Also I recalled that either in the 5th or 6th grade we were all tasked to learn and recite the Gettysburg address.  The best performer, I think, John or Miles was to perform at the parent teacher meeting.  In my adult years I have long appreciated the early exposure to this masterpiece of oration although it took years for me to fully absorb its full significance and beauty.

JPO camp at Mokuleia.

Iolani’s animal mascot Pogo the burro.

Participating as acolytes during the Episcopal Convention held in Honolulu and trees on campus were dedicated to the various diocese in America.  Some of these trees still are standing but many have be plowed under with the extensive construction done over the years.

Fifth grade choir participation in the Easter and Christmas services at the Royal Hawaiian Hotel.  Don’t know what the school got out of it but we were not on the payroll during those kinder and gentler times.

The coming of the high school to the Ala Wai campus was in 1954.  Up to that time my understanding of the address of  the lower school of Iolani School was 750 Laau Place but with the coming of the high school the address changed to Kamoku St.  The only 3 new structures were the central I building, St Alban’s Chapel and the dormitory for dorming students.  The radio tower for KPOA and later KPOI was on the ewa campus next to the parking lot.  The pink gymnasium affectionately referred to as the pink barn, Mrs. Flanders dance studio stood behind the baseball diamond was designated the cafeteria and later  the library and even later the study hall. The warehouse on the mauka side of Convention Drive near the Headmaster’s home was the maintenance building, woodshop, classroom, and audio visual meeting room.  There were outdoor basketball courts for PE and intermediate basketball team practices.  There were 2 outdoor tennis courts. The cinder track was later built with the help of the maintenance staff and volunteer parents and faculty.  It was edged with 2x4 lumber and was apparently 5 yards short of 440 yards. High jump and polevault pits received a load of saw dust at the beginning of each season and would be nicely packed down and rather hard by the end.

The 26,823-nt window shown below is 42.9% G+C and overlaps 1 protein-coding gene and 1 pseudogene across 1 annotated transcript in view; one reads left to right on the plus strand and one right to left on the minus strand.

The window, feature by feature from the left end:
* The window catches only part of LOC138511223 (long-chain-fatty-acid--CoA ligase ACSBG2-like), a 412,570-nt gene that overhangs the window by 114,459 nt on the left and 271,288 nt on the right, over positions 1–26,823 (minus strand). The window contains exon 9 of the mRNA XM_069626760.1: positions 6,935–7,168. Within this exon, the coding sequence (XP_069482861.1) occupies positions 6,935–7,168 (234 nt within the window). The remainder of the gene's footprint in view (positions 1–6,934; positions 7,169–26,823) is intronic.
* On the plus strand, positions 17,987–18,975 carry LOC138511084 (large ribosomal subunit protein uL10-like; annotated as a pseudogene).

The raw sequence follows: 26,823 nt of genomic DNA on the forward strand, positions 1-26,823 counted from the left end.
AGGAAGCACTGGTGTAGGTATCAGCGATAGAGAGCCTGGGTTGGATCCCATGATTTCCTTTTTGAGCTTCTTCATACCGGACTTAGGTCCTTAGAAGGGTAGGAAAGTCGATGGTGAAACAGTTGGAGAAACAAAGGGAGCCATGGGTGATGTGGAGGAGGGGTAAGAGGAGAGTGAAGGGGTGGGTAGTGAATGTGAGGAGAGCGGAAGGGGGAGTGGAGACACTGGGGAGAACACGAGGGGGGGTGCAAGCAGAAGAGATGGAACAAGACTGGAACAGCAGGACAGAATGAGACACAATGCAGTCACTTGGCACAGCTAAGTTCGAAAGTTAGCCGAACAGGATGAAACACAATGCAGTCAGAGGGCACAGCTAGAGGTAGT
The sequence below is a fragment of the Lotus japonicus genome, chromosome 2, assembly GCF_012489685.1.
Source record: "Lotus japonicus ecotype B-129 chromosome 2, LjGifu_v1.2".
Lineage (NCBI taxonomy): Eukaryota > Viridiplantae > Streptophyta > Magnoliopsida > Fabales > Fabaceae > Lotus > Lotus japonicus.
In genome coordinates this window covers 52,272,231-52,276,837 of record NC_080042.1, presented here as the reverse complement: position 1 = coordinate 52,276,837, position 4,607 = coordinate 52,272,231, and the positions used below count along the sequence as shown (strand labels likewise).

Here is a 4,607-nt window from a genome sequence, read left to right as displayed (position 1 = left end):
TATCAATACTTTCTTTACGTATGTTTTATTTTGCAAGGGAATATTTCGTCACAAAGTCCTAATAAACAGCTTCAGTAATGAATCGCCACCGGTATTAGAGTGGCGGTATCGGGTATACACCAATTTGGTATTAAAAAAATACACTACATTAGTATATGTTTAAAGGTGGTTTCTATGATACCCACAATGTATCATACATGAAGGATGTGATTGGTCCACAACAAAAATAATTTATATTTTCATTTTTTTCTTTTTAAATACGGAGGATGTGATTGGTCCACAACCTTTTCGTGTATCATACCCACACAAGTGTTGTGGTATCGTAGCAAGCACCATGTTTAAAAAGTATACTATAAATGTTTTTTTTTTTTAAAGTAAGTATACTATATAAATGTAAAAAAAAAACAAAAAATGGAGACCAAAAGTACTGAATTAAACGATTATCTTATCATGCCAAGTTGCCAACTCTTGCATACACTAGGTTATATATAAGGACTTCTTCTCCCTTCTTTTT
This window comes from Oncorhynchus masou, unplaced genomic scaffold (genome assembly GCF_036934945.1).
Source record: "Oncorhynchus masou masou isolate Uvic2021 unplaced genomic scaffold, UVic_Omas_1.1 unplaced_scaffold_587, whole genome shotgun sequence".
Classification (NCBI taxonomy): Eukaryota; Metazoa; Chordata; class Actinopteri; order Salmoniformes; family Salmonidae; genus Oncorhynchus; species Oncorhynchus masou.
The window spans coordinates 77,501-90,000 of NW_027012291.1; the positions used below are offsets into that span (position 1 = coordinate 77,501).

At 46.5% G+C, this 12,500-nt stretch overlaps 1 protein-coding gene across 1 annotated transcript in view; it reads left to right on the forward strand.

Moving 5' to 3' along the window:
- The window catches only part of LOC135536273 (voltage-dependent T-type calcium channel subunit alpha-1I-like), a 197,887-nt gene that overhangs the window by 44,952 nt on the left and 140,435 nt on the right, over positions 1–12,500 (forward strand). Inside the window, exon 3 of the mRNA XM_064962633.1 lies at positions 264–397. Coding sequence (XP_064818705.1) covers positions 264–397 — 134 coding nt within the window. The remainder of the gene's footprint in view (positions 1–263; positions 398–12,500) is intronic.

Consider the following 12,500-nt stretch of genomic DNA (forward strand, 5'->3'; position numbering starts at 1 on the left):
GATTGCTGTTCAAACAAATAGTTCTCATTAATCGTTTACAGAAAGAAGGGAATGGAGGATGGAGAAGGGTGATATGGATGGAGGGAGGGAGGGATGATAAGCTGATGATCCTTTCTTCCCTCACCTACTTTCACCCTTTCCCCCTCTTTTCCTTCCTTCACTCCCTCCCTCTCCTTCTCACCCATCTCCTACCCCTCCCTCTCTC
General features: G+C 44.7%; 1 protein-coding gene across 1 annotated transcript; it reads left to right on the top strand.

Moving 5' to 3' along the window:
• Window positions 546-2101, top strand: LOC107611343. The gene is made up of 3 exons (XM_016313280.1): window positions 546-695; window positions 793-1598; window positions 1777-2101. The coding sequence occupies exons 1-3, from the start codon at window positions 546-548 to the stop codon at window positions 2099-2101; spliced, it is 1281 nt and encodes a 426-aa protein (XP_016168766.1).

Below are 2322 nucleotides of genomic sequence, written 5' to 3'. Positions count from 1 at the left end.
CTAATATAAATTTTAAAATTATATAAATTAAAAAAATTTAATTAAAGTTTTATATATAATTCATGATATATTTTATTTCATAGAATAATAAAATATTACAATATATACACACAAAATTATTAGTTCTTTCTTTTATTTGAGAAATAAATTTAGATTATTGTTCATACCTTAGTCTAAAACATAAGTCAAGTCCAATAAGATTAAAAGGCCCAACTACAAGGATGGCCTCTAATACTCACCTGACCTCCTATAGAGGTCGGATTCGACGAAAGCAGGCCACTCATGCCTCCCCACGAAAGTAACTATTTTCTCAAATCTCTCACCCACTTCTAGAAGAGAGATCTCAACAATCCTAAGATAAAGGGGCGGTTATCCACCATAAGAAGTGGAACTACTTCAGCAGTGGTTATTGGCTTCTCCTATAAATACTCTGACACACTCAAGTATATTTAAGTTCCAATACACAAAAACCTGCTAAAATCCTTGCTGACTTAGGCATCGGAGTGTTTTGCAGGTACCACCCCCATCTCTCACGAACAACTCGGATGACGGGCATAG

The gymnasium was the site of  PE classes, study halls, student assemblies.  Football gear was hung in a central cage in the center of  the locker room and was the site for at least one player being unfortunately  locked in it in his birthday suit once.  PE students were assigned a little basket to house their belongings in a large dressing room.  An extremely limited supply of exercise weights were available and there was no such thing as exercise machines. 

The baseball diamond was largely as it is today in location but there were no dugouts or bleachers, just benches for the team and ground to stand on for spectators.

The foot ball field for practices and JV games was the outfield area and named Bray field which no longer exists and is now Hamada Field.  In later times the football field was situated behind the pink barn in the infield of the track.

There was a Quonset hut boat house for the rowing team near the Manoa/Palolo Stream branch of the Ala Wai.

The student union building and new cafeteria was built during our upper school years for the sum of about 1 million dollars if I recall correctly.  It has served Iolani School well but is to be replaced by bigger and better things.